Jess Burkle plays Edward Say, a delicate and natty elfin queen, and Will Rogers plays his gangling roommate Joe Lumbard, both of them pointedly ignoring the obvious about Say until they’re called to testify when they both turn on Say. Up to this point, Rogers plays Lumbard, who is presented as more bi-curious than actively gay, possibly drawn more by the group’s bohemian, intellectual, and subversive qualities than by physical attraction, as the resident good guy, and it’s a shock to watch him turn hysterically vicious in his desperation to separate himself from his friend in the eyes of his persecutors. Burkle makes Say’s pitiable attempts to explain away his “sissy-ness” by blaming it all on a childhood operation as heartbreaking as watching a child take out his heartbreak on a favorite toy.
Jerry Marsini is appealingly understated as Donald Clark, a Ph.D. candidate, poet, and instructor of philosophy who believes he has made a separate peace with his sexuality until a sexually manipulative student corners him after class and under the pretense of having a literary discussion breaks down Clark’s carefully constructed intellectual defenses against his own feelings. Marsini delivers one of my favorite lines from the play when the student impertinently quizzing him on his reading and he replies wry self-assurance, “In the interest of brevity, assume I’ve read every book ever written.”
It’s a line that would put most students in their place, but this particular student, Stanley Gilkey, lives to put others in their place. He’s a conniving weasel and an emotional and intellectual bully and he’s played with verve and wit and villainous charm by Max Jenkins who makes the most of Gilkey’s creepy and cringing attempts to talk his way out of trouble before the court by explaining that the reason he spent so much time among the “homosexualists” is that he’s planning to go into law enforcement after college and as part of his preparation for his future career he needs to study the criminal mind.
By the way, he is not the one who goes on to be a judge.
The rest of the cast includes Brad Koed as the soulful narrator, Devin Norik as a maternal tutor, Joe Curnette as a princely and charming medical student, Frank De Julio as an aspiring actor with far more heart than talent, Roe Hartrampf as a star athlete who knows he can’t be homosexual because of all the girls who are crazy about him, and Roderick Hill as Cyril Wilcox’s avenging brother..
While the plotting and dialog are disappointingly journalistic, thematically the play does very little special pleading on behalf of its characters. It’s taken for granted that the attitudes of the period were wrong and psychologically and emotionally destructive and that we’ll understand that these young men were victims of both the prejudices of society and the institutional arrogance of the University and sympathize with them on that account, and therefore it’s safe to show that none of them were saints or heroes.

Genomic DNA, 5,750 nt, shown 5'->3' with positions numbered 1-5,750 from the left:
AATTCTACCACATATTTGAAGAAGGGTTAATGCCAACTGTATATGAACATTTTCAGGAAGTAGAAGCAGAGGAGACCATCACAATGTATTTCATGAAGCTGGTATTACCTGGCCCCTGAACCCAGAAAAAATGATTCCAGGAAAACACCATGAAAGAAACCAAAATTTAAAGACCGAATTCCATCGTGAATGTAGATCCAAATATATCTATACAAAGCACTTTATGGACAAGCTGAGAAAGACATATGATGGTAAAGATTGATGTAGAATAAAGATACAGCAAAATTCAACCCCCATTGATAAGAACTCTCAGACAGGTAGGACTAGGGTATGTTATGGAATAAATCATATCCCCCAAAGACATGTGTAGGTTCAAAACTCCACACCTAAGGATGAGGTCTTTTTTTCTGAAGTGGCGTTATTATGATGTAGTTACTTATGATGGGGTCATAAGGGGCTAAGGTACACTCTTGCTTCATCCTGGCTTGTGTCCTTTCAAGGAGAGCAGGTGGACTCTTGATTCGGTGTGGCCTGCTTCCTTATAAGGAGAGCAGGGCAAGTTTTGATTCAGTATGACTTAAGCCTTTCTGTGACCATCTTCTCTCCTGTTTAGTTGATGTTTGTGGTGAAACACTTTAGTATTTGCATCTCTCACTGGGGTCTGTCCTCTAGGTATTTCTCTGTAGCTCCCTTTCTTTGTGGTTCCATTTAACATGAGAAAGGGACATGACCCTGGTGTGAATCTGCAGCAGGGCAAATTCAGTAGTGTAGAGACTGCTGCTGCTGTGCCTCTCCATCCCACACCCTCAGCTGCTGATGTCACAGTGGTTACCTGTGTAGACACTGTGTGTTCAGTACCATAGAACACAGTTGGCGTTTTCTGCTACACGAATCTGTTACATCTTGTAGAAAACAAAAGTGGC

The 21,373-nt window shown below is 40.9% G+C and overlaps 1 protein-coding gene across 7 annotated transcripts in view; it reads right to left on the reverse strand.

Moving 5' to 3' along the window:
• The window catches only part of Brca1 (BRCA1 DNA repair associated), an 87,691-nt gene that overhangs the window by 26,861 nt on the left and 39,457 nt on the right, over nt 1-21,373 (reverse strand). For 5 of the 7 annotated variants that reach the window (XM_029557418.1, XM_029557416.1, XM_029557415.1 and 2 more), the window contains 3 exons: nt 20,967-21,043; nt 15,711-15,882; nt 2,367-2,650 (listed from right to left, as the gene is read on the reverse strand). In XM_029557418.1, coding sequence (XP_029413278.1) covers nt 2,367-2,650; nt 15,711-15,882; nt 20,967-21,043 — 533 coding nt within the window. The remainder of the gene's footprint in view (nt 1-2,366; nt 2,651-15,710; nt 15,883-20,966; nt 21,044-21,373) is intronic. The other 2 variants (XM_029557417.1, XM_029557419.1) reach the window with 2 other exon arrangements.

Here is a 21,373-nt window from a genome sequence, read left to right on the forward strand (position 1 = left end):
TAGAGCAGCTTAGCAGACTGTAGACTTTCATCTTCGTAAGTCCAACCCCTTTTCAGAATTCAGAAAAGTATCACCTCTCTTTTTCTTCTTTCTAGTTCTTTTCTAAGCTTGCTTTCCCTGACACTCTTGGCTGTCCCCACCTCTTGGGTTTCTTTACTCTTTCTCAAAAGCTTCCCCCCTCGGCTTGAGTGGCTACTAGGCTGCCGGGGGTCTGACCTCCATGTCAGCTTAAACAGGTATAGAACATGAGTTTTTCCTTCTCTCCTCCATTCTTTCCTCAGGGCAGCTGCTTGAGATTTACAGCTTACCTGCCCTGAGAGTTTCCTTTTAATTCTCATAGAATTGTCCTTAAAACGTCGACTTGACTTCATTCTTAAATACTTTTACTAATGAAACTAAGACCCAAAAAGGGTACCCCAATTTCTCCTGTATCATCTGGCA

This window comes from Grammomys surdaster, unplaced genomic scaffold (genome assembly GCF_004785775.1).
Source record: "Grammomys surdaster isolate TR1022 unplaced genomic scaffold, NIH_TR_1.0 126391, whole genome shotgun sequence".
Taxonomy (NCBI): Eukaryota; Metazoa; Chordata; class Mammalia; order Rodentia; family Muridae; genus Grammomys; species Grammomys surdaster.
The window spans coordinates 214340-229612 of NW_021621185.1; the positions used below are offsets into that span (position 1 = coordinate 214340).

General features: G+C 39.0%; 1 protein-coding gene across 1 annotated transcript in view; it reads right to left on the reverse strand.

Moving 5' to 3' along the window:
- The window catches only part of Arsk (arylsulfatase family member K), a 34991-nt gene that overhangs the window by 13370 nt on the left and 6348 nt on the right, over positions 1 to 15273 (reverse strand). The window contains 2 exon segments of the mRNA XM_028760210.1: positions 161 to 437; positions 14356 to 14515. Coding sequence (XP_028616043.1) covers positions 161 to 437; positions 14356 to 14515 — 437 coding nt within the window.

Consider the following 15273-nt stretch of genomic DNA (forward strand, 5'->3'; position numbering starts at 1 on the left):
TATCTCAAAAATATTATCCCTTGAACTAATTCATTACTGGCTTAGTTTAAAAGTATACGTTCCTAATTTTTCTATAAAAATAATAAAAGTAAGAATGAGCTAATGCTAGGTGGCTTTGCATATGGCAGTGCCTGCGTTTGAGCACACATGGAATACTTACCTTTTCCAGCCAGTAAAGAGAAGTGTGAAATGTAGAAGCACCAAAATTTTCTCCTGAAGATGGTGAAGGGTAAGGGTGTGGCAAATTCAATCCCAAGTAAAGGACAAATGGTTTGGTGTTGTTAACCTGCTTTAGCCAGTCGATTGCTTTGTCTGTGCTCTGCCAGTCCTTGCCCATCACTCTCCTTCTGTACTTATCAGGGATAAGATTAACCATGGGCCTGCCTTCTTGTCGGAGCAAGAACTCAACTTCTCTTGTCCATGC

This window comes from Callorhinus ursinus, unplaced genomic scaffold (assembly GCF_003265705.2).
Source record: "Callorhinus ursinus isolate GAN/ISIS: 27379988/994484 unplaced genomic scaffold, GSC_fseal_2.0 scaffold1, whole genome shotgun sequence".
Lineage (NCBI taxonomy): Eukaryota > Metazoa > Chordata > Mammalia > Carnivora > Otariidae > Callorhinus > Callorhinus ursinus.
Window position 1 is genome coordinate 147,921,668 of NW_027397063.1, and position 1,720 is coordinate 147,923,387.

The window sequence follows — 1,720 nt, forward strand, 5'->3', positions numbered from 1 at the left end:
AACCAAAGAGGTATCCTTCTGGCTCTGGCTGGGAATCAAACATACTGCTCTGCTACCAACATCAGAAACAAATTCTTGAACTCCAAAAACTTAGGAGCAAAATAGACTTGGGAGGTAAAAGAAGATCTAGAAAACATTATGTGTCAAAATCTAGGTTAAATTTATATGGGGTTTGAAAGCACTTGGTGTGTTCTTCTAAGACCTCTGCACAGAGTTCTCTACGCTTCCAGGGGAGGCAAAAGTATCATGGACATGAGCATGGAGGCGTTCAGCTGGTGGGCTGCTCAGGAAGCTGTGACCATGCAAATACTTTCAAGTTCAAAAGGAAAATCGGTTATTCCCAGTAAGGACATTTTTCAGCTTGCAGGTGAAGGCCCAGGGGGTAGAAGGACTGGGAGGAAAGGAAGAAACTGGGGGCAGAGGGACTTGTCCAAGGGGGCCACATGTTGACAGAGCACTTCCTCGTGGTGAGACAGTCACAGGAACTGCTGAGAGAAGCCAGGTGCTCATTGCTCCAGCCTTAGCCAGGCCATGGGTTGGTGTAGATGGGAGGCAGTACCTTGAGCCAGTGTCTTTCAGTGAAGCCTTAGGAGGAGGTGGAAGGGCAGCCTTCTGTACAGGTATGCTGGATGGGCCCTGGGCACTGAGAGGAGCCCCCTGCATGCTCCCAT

Lumbard isn’t the only one we see called before the court who behaves badly. Most of the others also betray their friends and themselves quickly and eagerly. They are young and callow and defenseless in the face of an implacable authority that has already decided their fates. One of the horrors of their situation is that at some level they agree with the powers-that-be: They see their own gayness as a source of shame. They turn out to be as thoroughly conventional in their thinking as any other products of the times. Even the few who like Roberts have assumed an attitude of defiance, sexual rebellion, and pride give way to self-loathing, disgust, and a sudden, desperate need to prove to themselves as well as to the old men on the court that they are not who they are.
A big part of the evil of the attitudes back then---which we know are shared and promulgated and enforced by an awful lot of people now---is how they made---and make---individuals hate themselves.
It’s heartbreaking to listen to these promising young men committing what is in effect a form of suicide by rhetoric.
But it’s not left at that. After all, there were almost certainly more than fourteen gay men at Harvard in 1920, and it’s likely that many of them, including members of the faculty, were known to be gay by colleagues, students, and deans. But while there’s nothing in the record to answer why the court stopped with these fourteen, there’s enough there to tell us why the members of this group were among the ones who were “caught.”
It isn’t their sex lives that brings on disaster as much as the rules they’ve broken along the way, rules about parties in one’s room, rules about when and under what circumstances it was permitted to leave campus, rules against inviting strangers in, rules against fraternizing with locals, not to mention the law they broke routinely and blithely as well, the Volstead Act.
They didn’t bother to cover their tracks because they didn’t think they really needed to.
In their indifference to abiding by the rules and their assumption that their status as Harvard men would protect them if they got into any trouble, they were no different from countless other classmates, straight and gay. And they weren’t completely foolish for thinking this. But, as one of their number---one of the few who in real life came through pretty much unscathed---warns them, Harvard will take care of you, until…the choice is between taking care of Harvard and taking care of you. Then Harvard will take care of Harvard.
In trusting the audience to see how the men’s youthful arrogance, weaknesses, and self-indulgence contributed to their prosecution and persecution, Speciale and his co-writers and cast do a good job at overcoming the script’s journalistic earnestness and predictability, and if they don’t convince us that this is what happened or that something very like it happened, they make us feel that whatever the men involved were actually like what happened to them was more than wrong, it was tragic.
Unnatural Acts, created by members of the Plastic Theatre, conceived and directed by Tony Speciale, ongoing through July 31 (run extended), at Classic Stage Company, 136 E. 13th St., New York, NY 10003. Click here for tickets or call (866) 811-4111 or (212) 352-3101.
Photos by Joan Marcus, courtesy of Classic Stage Company.
The story behind the story: The Boston Globe reports on the Harvard Crimson’s investigation into the Secret Court in Crimson Letter.
The story behind the play: In an interview with Gerard Raymond of Slant Magazine’s The House Next Door, director Tony Speciale describes how Unnatural Acts was put together as a play.